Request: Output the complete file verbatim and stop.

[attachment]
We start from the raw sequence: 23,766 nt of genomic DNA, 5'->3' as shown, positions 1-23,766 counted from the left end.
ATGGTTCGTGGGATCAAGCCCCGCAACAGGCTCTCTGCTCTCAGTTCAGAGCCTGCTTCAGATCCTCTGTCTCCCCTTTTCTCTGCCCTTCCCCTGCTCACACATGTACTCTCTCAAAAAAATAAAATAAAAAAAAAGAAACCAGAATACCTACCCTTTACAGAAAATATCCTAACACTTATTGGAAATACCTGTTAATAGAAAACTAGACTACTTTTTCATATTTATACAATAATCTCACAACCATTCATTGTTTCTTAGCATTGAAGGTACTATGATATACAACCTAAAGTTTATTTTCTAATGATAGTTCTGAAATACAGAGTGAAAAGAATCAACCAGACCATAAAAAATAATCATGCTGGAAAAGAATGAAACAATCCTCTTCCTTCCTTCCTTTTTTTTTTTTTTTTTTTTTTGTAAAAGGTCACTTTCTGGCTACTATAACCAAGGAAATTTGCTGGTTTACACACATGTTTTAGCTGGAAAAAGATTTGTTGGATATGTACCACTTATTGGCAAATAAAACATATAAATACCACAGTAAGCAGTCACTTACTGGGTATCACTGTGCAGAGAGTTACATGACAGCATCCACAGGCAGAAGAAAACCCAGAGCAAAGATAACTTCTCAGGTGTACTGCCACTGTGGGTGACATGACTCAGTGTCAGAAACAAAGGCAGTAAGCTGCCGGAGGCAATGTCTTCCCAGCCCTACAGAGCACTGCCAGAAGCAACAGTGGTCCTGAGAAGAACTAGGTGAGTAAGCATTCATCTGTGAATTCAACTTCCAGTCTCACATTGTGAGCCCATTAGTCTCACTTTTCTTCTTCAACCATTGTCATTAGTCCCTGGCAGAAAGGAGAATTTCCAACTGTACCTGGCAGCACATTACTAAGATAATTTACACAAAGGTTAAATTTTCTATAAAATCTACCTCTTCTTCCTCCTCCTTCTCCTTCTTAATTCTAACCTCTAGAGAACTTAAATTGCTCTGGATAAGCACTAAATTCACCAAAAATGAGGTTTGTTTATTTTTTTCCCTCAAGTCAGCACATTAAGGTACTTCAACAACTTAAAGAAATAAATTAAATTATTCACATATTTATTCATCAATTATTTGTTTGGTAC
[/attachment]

We start from the raw sequence: 23,766 nt of genomic DNA, 5'->3' as shown, positions 1-23,766 counted from the left end.
ATGGTTCGTGGGATCAAGCCCCGCAACAGGCTCTCTGCTCTCAGTTCAGAGCCTGCTTCAGATCCTCTGTCTCCCCTTTTCTCTGCCCTTCCCCTGCTCACACATGTACTCTCTCAAAAAAATAAAATAAAAAAAAAGAAACCAGAATACCTACCCTTTACAGAAAATATCCTAACACTTATTGGAAATACCTGTTAATAGAAAACTAGACTACTTTTTCATATTTATACAATAATCTCACAACCATTCATTGTTTCTTAGCATTGAAGGTACTATGATATACAACCTAAAGTTTATTTTCTAATGATAGTTCTGAAATACAGAGTGAAAAGAATCAACCAGACCATAAAAAATAATCATGCTGGAAAAGAATGAAACAATCCTCTTCCTTCCTTCCTTTTTTTTTTTTTTTTTTTTTTGTAAAAGGTCACTTTCTGGCTACTATAACCAAGGAAATTTGCTGGTTTACACACATGTTTTAGCTGGAAAAAGATTTGTTGGATATGTACCACTTATTGGCAAATAAAACATATAAATACCACAGTAAGCAGTCACTTACTGGGTATCACTGTGCAGAGAGTTACATGACAGCATCCACAGGCAGAAGAAAACCCAGAGCAAAGATAACTTCTCAGGTGTACTGCCACTGTGGGTGACATGACTCAGTGTCAGAAACAAAGGCAGTAAGCTGCCGGAGGCAATGTCTTCCCAGCCCTACAGAGCACTGCCAGAAGCAACAGTGGTCCTGAGAAGAACTAGGTGAGTAAGCATTCATCTGTGAATTCAACTTCCAGTCTCACATTGTGAGCCCATTAGTCTCACTTTTCTTCTTCAACCATTGTCATTAGTCCCTGGCAGAAAGGAGAATTTCCAACTGTACCTGGCAGCACATTACTAAGATAATTTACACAAAGGTTAAATTTTCTATAAAATCTACCTCTTCTTCCTCCTCCTTCTCCTTCTTAATTCTAACCTCTAGAGAACTTAAATTGCTCTGGATAAGCACTAAATTCACCAAAAATGAGGTTTGTTTATTTTTTTCCCTCAAGTCAGCACATTAAGGTACTTCAACAACTTAAAGAAATAAATTAAATTATTCACATATTTATTCATCAATTATTTGTTTGGTAC